Short-listed for the Jerwood Drawing Prize 2017, final selection for the Aesthetica Art Prize 2016 and regular exhibitor at the Royal Academy Summer Exhibition – Ian’s exquisite etchings use subjects and locations that were once at the forefront of technology. Now either defucnt or reconfigured for different uses, Ian uses the etching process to make a sustained enquiry into the subject’s structure, location and the effects of time passing. The resultant etchings are powerful and mysterious. His etchings are currently held in collections at the Ashmolean Museum and the V&A

ANISE GALLERY: From where did your interest in architecture and infrastructure originate?

IAN CHAMBERLAIN: I have always enjoyed strong graphic forms and a sense of the monumental within architecture. This probably started with my love of film/cinematography and especially science fiction. Then as my research and experience widened I was introduced to Brutalism, constructivism and modernism.

ANISE GALLERY: You are known for your printmaking in addition to drawing; do the two media inform each other?

IAN CHAMBERLAIN: I begin each project with an intense enquiry through on-site observation and drawing. Through visiting these locations I can develop my own subjective emotional response. This, combined with factual research and first-hand experience create a sense of place.

I begin by finding my way around the subject, evaluating the form through the use of light and dark in quick charcoal studies. These are then taken into the studio where, if required, more sustained studies incorporating finer lines are made. The continuation of the drawing element is an integral part of my process. This can be seen in the evidence of the drawings within the continually-changing hierarchy of the etching development as new elements are brought into focus and others pushed back. The etching reveals evidence of the recording and decision-making taking place. For me, the importance and value of the etching process is integral to both the making and the content of the work. Etching offers a unique means of working—inherent in its makeup is the intervention upon the surface and the sculptural physicality of the process; layering and building-up information through cyclical reapplications of grounds, drawing, etching, burnishing and drypoint.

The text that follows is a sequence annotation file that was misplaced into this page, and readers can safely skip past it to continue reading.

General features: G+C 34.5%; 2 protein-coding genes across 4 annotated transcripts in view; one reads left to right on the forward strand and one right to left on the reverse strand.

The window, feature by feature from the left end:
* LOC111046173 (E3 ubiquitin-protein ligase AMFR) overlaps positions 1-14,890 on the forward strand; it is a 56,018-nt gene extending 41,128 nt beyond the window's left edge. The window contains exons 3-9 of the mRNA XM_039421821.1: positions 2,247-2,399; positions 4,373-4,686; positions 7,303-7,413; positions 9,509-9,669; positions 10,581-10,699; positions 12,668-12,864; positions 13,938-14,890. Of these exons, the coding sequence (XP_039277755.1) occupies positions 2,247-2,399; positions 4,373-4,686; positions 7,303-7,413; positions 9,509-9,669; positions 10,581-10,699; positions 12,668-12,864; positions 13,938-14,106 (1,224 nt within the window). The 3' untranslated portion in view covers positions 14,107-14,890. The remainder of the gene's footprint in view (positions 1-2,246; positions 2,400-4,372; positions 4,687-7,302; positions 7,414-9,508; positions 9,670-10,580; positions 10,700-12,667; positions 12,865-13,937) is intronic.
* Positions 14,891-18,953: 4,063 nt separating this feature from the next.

My aim is to draw the viewer in, highlighting new layers of information and revealing finer levels of detail. For this, a wide range of tones and surface qualities are combined with a strong graphic line quality through etching and related intaglio processes including hard ground, aquatint, sugarlift, spit bite, drypoint and burnishing.

ANISE GALLERY: Your printing and drawing style is highly recognisable; what do you hope to add to existing narratives of your subject matter?

IAN CHAMBERLAIN: I hope to add my own experience of the objects I am recording. Layering pieces of information and detail. There are quite abstract elements within the recognizable form. My work in the future will hopefully have more abstract elements breaking out of the form.

ANISE GALLERY: Which artists, both contemporary and historical, are you most inspired by?

IAN CHAMBERLAIN: In no particular order and at this time , Bernd and Hilla Becher, Michael Sandle, Dryden Goodwin , Piranesi , Morandi, Rembrandt and George Shaw. There are countless others that play a role periodically.

ANIS E GALLERY: Where do your influences lie outside of art?

IAN CHAMBERLAIN: My current major influence and source of my new upcoming project is ;

The Atlantic Wall , a system of coastal fortifications built by Nazi Germany 1942 – 1944 along the coast of Europe.

The choice of the Atlantic wall has now become more relevant due to current debates around the idea of visible and invisible barriers and our impending isolation from the continent. A visual metaphor of the shifting political, social and environmental landscape.

ANISE GALLERY: How would you like to see I) the future of drawing ii) your future practice evolve?

IAN CHAMBERLAIN: In reference to my planned trips to Europe and the Atlantic wall.

I am intrigued how the passing of time will influence what I remember becoming a fine balance between the morel sustained works and the spontaneity and immediacy of the original drawn marks and sketches.

This geographical and emotional distance will hopefully allow more abstract ideas to surface, creating its own autonomy and uniqueness within the drawing.

I want the work to echo subject matter and embrace the idea of the artwork evolving and shifting throughout its creation.